The experiments also highlight the difference between asking people whether they still believe a falsehood immediately after giving them the correct information, and asking them a few days later. Long-term memories matter most in public health campaigns or political ones, and they are the most susceptible to the bias of thinking that well-recalled false information is true.
The research also highlights the disturbing reality that once an idea has been implanted in people's minds, it can be difficult to dislodge. Denials inherently require repeating the bad information, which may be one reason they can paradoxically reinforce it.One of the great secrets of propagandists: get there first with the lie, and the truth will have a tough time following.
Indeed, repetition seems to be a key culprit. Things that are repeated often become more accessible in memory, and one of the brain's subconscious rules of thumb is that easily recalled things are true.
Many easily remembered things, in fact, such as one's birthday or a pet's name, are indeed true. But someone trying to manipulate public opinion can take advantage of this aspect of brain functioning. In politics and elsewhere, this means that whoever makes the first assertion about something has a large advantage over everyone who denies it later.
There's more to the story, of course. Repetition is one key factor, and it doesn't seem to matter where all the repetition comes from:
a new experiment by Kimberlee Weaver at Virginia Polytechnic Institute and others shows that hearing the same thing over and over again from one source can have the same effect as hearing that thing from many different people -- the brain gets tricked into thinking it has heard a piece of information from multiple, independent sources, even when it has not. Weaver's study was published this year in the Journal of Personality and Social Psychology.Here Shankar Vedantam is saying that myths are most easily established if they arrive early and are repeated often, even if all the repetition comes from the same source, and even if that source has been shown to be untrustworthy.
The experiments by Weaver, Schwarz and others illustrate another basic property of the mind -- it is not good at remembering when and where a person first learned something. People are not good at keeping track of which information came from credible sources and which came from less trustworthy ones, or even remembering that some information came from the same untrustworthy source over and over again.
In other words, discrediting the source can only go so far. If the same discredited source continues to tell the same lies, people will tend to keep believing them. And there's a political component as well:
The experiments do not show that denials are completely useless; if that were true, everyone would believe the myths. But the mind's bias does affect many people, especially those who want to believe the myth for their own reasons, or those who are only peripherally interested and are less likely to invest the time and effort needed to firmly grasp the facts.Do people really want to believe myths for their own reasons? This reminds me of another Shankar Vedantam column I've read this week, "Study Ties Political Leanings to Hidden Biases" (mirrored here), in which Shankar Vedantam reports -- in the gentlest mainstream terms possible -- on a study that finally reveals a shocking truth about America: white racists tend to vote Republican!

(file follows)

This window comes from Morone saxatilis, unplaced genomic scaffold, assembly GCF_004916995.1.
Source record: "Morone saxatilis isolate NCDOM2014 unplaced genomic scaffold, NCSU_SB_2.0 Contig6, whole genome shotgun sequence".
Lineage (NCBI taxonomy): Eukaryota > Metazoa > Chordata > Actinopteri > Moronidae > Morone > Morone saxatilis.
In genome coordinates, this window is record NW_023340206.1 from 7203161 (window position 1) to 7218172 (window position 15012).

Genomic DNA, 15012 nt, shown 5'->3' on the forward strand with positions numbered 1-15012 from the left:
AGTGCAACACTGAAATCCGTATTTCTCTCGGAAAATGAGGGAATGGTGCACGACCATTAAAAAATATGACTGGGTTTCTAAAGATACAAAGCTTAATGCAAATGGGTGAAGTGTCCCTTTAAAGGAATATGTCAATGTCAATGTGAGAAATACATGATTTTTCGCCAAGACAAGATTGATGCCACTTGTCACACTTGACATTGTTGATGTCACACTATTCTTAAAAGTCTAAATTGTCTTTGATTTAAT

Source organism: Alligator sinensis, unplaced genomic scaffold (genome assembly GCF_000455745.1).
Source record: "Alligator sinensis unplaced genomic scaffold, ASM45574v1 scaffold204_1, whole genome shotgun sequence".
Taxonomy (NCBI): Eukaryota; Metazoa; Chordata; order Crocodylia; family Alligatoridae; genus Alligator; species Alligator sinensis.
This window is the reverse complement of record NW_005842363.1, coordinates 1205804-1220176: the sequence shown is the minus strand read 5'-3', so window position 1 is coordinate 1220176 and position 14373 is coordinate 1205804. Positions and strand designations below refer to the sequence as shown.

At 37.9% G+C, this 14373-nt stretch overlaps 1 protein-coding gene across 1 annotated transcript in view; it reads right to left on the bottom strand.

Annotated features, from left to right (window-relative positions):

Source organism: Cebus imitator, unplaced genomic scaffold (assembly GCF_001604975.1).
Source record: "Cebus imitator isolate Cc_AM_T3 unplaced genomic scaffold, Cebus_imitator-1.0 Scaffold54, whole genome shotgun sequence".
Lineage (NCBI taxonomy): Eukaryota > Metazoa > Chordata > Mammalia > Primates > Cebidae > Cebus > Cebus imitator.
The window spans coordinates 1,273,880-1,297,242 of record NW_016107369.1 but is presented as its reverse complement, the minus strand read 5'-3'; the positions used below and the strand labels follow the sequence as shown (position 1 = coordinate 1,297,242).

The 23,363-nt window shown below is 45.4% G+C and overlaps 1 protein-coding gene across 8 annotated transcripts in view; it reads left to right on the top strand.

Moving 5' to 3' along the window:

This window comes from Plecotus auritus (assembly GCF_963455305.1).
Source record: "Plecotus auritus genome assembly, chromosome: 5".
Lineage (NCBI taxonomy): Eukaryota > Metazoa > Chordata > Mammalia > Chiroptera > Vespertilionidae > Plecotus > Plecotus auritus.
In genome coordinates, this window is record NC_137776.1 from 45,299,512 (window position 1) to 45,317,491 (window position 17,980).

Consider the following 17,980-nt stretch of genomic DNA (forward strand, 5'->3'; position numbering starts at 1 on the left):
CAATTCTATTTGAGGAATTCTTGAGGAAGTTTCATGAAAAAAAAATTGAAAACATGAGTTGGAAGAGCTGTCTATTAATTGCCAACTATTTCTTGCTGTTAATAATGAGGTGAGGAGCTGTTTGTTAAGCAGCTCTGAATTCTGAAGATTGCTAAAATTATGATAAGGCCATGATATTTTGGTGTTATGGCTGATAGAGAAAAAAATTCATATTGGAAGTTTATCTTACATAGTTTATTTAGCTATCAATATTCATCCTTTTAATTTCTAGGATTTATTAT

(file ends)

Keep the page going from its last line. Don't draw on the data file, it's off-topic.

Now put two and two and two together with me, will you?
White racist Republicans who want to believe the myth for their own reasons and who hear lies supporting that myth constantly -- even from a discredited source -- would be extremely difficult to convince of anything. For instance, it might be difficult for such people to suspect a white person of a crime when a darker suspect is readily available.
Thus we get phenomena such as that revealed by Dan Froomkin's piece from October of 2005, which says:
President Bush's job-approval rating among African Americans has dropped to 2 percent, according to a new NBC/Wall Street Journal poll.This was when Bush's approval rating was in the nineties among the country at large -- or so we were told at the time. But I'm sure none of this has anything to do with anything we're talking about here.
A few months after the 9/11 terrorist attacks, the NBC/Wall Street Journal poll found Bush's approval rating among blacks at 51 percent.
In other words, it's not just about race, as U. S. News reported Tuesday:
Polls: Show Most Muslims Do Not Believe Arabs Perpetrated 9/11
The Washington Post reports this morning that "many in the Arab world are convinced that the destruction of the World Trade Center on Sept. 11 was not the work of Arab terrorists but was a controlled demolition; that 4,000 Jews working there had been warned to stay home that day; and that the Pentagon was struck by a missile rather than a plane." A report last year by the Pew Global Attitudes Project "found that the number of Muslims worldwide who do not believe that Arabs carried out the Sept. 11 attacks is soaring -- to 59 percent of Turks and Egyptians, 65 percent of Indonesians, 53 percent of Jordanians, 41 percent of Pakistanis and even 56 percent of British Muslims."Well guess what? Among the general population, even with all the "wanna-believe" bias thrown in, there's no stopping the truth, either:
51% of Americans Want Congress to Probe Bush/Cheney Regarding 9/11 Attacks.
One particularly nagging question for 9/11 Truth activists runs like this: "How can we make that number bigger, faster?"
Shankar Vedantam offers some clues, but first we have to un-spin him. (You didn't think this was gonna be easy, did you?)